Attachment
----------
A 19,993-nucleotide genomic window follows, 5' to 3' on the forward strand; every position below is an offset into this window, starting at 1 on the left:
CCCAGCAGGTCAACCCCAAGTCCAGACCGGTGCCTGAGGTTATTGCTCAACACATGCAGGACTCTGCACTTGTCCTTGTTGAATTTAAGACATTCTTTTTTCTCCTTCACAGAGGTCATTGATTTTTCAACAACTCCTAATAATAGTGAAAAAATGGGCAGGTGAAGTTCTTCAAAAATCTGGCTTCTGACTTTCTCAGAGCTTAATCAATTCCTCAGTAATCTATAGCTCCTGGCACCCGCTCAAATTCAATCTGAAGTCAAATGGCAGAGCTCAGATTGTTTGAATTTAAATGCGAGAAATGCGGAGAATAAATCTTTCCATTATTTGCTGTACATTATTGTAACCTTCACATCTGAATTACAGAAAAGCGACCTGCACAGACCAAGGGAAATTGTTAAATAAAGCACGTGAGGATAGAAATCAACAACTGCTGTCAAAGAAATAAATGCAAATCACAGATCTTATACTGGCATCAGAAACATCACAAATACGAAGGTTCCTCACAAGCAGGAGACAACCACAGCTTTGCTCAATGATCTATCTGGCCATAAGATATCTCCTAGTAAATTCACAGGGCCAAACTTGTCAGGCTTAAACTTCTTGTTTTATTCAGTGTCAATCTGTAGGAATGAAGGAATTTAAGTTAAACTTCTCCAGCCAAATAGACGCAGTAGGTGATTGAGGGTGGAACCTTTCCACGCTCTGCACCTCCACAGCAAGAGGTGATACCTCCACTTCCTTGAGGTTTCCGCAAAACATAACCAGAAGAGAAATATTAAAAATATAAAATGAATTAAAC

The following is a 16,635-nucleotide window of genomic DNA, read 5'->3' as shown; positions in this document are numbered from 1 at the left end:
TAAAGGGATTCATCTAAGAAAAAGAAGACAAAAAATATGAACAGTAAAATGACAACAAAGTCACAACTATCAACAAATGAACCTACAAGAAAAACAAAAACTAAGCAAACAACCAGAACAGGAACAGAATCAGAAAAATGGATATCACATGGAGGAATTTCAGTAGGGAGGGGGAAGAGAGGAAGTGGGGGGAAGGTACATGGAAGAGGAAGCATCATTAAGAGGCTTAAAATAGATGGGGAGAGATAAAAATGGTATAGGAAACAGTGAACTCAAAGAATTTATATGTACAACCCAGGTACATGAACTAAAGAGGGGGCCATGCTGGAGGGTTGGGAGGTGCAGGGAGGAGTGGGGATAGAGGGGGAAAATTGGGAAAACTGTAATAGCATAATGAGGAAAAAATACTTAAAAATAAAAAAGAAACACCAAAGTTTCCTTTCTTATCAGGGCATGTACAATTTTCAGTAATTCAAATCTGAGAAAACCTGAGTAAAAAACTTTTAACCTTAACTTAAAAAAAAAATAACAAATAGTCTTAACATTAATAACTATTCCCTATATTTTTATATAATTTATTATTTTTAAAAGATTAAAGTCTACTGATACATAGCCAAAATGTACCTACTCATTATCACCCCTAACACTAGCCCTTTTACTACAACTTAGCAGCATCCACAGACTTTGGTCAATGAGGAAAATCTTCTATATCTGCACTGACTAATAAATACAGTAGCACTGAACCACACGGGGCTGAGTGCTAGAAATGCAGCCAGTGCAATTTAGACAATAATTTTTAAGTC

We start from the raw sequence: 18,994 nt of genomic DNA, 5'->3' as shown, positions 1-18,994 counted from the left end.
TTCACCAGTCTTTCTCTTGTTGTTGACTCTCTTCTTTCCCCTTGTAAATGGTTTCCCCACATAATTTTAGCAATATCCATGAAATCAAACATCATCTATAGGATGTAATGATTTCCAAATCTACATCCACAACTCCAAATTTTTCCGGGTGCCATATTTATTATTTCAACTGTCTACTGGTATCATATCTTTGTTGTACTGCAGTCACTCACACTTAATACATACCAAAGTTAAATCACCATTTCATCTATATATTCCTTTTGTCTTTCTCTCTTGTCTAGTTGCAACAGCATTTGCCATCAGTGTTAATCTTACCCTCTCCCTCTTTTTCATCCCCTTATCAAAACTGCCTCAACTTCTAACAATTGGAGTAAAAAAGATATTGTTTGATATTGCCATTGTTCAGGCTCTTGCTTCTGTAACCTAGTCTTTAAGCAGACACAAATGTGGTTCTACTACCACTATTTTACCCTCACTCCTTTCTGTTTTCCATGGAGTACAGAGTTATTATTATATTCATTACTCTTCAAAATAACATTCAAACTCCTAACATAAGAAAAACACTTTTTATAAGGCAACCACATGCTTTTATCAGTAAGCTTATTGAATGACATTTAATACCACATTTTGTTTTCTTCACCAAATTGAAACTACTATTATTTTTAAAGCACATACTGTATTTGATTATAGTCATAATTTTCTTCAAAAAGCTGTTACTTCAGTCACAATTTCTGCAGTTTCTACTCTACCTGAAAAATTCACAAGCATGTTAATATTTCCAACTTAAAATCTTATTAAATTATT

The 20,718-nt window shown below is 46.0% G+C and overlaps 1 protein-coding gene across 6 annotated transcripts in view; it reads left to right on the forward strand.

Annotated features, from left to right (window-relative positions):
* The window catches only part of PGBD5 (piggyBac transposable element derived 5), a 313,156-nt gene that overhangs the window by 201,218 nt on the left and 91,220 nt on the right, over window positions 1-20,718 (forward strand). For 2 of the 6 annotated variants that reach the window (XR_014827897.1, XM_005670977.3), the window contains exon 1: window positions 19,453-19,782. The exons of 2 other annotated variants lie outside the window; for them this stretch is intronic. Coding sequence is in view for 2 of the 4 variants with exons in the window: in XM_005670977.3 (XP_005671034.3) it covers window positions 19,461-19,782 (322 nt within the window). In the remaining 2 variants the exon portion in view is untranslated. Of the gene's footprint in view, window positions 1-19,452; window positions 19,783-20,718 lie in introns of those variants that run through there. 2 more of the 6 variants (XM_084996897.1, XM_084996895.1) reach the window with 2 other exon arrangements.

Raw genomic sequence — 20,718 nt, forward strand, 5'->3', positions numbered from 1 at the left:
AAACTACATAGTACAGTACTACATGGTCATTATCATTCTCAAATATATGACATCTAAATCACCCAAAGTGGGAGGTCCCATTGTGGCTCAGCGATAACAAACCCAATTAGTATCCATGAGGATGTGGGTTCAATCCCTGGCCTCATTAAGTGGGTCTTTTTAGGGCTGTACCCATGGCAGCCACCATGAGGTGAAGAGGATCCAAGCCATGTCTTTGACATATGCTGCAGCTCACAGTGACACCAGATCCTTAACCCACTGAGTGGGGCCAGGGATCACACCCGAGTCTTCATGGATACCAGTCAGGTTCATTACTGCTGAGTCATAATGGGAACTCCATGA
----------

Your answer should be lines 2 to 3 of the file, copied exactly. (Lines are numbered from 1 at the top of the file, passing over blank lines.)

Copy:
CCCAGCAGGTCAACCCCAAGTCCAGACCGGTGCCTGAGGTTATTGCTCAACACATGCAGGACTCTGCACTTGTCCTTGTTGAATTTAAGACATTCTTTTTTCTCCTTCACAGAGGTCATTGATTTTTCAACAACTCCTAATAATAGTGAAAAAATGGGCAGGTGAAGTTCTTCAAAAATCTGGCTTCTGACTTTCTCAGAGCTTAATCAATTCCTCAGTAATCTATAGCTCCTGGCACCCGCTCAAATTCAATCTGAAGTCAAATGGCAGAGCTCAGATTGTTTGAATTTAAATGCGAGAAATGCGGAGAATAAATCTTTCCATTATTTGCTGTACATTATTGTAACCTTCACATCTGAATTACAGAAAAGCGACCTGCACAGACCAAGGGAAATTGTTAAATAAAGCACGTGAGGATAGAAATCAACAACTGCTGTCAAAGAAATAAATGCAAATCACAGATCTTATACTGGCATCAGAAACATCACAAATACGAAGGTTCCTCACAAGCAGGAGACAACCACAGCTTTGCTCAATGATCTATCTGGCCATAAGATATCTCCTAGTAAATTCACAGGGCCAAACTTGTCAGGCTTAAACTTCTTGTTTTATTCAGTGTCAATCTGTAGGAATGAAGGAATTTAAGTTAAACTTCTCCAGCCAAATAGACGCAGTAGGTGATTGAGGGTGGAACCTTTCCACGCTCTGCACCTCCACAGCAAGAGGTGATACCTCCACTTCCTTGAGGTTTCCGCAAAACATAACCAGAAGAGAAATATTAAAAATATAAAATGAATTAAAC

The following is a 16,635-nucleotide window of genomic DNA, read 5'->3' as shown; positions in this document are numbered from 1 at the left end: